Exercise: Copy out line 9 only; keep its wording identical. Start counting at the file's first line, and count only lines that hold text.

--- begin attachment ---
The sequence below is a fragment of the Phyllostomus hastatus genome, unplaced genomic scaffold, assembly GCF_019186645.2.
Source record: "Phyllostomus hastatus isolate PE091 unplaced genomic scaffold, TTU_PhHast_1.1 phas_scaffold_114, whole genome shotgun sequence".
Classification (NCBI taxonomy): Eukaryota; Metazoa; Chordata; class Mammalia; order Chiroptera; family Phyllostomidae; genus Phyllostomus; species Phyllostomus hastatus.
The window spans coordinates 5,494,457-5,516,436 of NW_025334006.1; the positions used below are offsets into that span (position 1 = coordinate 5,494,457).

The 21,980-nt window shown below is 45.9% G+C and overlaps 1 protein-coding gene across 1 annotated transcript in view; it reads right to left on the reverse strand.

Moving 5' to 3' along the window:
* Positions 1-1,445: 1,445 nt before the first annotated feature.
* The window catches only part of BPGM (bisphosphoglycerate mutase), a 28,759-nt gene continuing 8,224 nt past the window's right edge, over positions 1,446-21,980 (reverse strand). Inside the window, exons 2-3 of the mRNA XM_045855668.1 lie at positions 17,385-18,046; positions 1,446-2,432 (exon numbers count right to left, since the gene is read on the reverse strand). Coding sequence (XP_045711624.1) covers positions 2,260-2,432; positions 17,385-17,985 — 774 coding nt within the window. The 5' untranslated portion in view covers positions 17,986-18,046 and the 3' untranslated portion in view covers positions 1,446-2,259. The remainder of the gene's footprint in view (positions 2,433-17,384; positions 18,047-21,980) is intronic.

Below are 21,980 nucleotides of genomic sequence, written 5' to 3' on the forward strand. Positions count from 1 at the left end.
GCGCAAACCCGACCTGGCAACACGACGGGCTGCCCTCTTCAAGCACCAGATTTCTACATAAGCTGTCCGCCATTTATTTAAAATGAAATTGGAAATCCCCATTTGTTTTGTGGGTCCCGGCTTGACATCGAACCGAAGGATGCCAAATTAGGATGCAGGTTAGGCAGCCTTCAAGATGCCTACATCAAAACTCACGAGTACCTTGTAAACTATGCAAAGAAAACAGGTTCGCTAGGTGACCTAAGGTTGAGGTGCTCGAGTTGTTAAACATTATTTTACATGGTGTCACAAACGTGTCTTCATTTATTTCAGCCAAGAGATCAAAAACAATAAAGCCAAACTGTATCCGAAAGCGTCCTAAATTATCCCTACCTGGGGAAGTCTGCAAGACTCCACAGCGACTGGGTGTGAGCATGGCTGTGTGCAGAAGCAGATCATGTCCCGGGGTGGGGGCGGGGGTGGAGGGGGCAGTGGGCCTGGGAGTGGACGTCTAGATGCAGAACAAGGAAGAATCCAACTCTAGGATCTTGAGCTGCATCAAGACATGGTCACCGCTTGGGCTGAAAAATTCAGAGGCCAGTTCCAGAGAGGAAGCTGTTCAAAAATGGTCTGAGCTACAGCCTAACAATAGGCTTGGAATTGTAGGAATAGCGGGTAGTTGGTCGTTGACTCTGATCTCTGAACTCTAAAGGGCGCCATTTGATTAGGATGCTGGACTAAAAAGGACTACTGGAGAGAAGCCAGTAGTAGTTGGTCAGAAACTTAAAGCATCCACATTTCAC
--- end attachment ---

Below are 21,980 nucleotides of genomic sequence, written 5' to 3' on the forward strand. Positions count from 1 at the left end.